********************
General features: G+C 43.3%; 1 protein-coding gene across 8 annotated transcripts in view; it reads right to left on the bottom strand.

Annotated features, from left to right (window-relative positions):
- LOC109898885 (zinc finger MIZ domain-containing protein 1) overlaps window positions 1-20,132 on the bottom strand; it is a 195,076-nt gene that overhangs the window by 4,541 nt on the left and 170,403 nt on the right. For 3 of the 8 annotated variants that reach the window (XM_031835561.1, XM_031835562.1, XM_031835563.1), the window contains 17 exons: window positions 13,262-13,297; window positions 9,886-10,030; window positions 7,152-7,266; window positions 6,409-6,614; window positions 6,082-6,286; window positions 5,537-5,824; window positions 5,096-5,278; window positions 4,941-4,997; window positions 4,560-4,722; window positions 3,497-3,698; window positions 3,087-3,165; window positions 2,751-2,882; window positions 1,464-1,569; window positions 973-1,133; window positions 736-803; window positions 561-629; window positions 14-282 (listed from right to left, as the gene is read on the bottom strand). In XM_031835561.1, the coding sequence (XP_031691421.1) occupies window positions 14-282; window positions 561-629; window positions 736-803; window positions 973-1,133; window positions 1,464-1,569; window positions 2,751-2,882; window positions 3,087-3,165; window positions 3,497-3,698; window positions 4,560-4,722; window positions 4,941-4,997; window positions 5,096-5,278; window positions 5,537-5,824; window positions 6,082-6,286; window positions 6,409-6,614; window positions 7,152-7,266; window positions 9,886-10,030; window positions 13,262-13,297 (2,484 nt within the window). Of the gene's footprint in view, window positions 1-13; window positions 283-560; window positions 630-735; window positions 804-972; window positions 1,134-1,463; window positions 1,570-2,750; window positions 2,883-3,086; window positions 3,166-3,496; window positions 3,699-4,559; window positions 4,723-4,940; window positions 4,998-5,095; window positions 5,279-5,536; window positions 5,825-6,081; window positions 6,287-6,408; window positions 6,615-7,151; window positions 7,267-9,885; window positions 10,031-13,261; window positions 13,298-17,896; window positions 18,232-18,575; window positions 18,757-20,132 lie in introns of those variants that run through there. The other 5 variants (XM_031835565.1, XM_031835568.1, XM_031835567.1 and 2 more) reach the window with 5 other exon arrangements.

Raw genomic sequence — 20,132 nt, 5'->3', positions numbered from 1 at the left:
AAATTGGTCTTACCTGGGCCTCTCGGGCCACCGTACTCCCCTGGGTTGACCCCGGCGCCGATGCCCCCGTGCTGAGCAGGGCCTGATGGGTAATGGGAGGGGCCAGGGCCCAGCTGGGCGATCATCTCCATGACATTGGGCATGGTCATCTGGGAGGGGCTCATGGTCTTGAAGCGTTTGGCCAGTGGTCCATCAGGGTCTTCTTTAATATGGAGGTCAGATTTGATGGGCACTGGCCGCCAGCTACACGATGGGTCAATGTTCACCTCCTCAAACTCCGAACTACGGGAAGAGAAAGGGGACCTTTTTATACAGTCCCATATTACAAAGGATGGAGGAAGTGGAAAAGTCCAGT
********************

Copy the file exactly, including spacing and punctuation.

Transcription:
General features: G+C 43.3%; 1 protein-coding gene across 8 annotated transcripts in view; it reads right to left on the bottom strand.

Annotated features, from left to right (window-relative positions):
- LOC109898885 (zinc finger MIZ domain-containing protein 1) overlaps window positions 1-20,132 on the bottom strand; it is a 195,076-nt gene that overhangs the window by 4,541 nt on the left and 170,403 nt on the right. For 3 of the 8 annotated variants that reach the window (XM_031835561.1, XM_031835562.1, XM_031835563.1), the window contains 17 exons: window positions 13,262-13,297; window positions 9,886-10,030; window positions 7,152-7,266; window positions 6,409-6,614; window positions 6,082-6,286; window positions 5,537-5,824; window positions 5,096-5,278; window positions 4,941-4,997; window positions 4,560-4,722; window positions 3,497-3,698; window positions 3,087-3,165; window positions 2,751-2,882; window positions 1,464-1,569; window positions 973-1,133; window positions 736-803; window positions 561-629; window positions 14-282 (listed from right to left, as the gene is read on the bottom strand). In XM_031835561.1, the coding sequence (XP_031691421.1) occupies window positions 14-282; window positions 561-629; window positions 736-803; window positions 973-1,133; window positions 1,464-1,569; window positions 2,751-2,882; window positions 3,087-3,165; window positions 3,497-3,698; window positions 4,560-4,722; window positions 4,941-4,997; window positions 5,096-5,278; window positions 5,537-5,824; window positions 6,082-6,286; window positions 6,409-6,614; window positions 7,152-7,266; window positions 9,886-10,030; window positions 13,262-13,297 (2,484 nt within the window). Of the gene's footprint in view, window positions 1-13; window positions 283-560; window positions 630-735; window positions 804-972; window positions 1,134-1,463; window positions 1,570-2,750; window positions 2,883-3,086; window positions 3,166-3,496; window positions 3,699-4,559; window positions 4,723-4,940; window positions 4,998-5,095; window positions 5,279-5,536; window positions 5,825-6,081; window positions 6,287-6,408; window positions 6,615-7,151; window positions 7,267-9,885; window positions 10,031-13,261; window positions 13,298-17,896; window positions 18,232-18,575; window positions 18,757-20,132 lie in introns of those variants that run through there. The other 5 variants (XM_031835565.1, XM_031835568.1, XM_031835567.1 and 2 more) reach the window with 5 other exon arrangements.

Raw genomic sequence — 20,132 nt, 5'->3', positions numbered from 1 at the left:
AAATTGGTCTTACCTGGGCCTCTCGGGCCACCGTACTCCCCTGGGTTGACCCCGGCGCCGATGCCCCCGTGCTGAGCAGGGCCTGATGGGTAATGGGAGGGGCCAGGGCCCAGCTGGGCGATCATCTCCATGACATTGGGCATGGTCATCTGGGAGGGGCTCATGGTCTTGAAGCGTTTGGCCAGTGGTCCATCAGGGTCTTCTTTAATATGGAGGTCAGATTTGATGGGCACTGGCCGCCAGCTACACGATGGGTCAATGTTCACCTCCTCAAACTCCGAACTACGGGAAGAGAAAGGGGACCTTTTTATACAGTCCCATATTACAAAGGATGGAGGAAGTGGAAAAGTCCAGT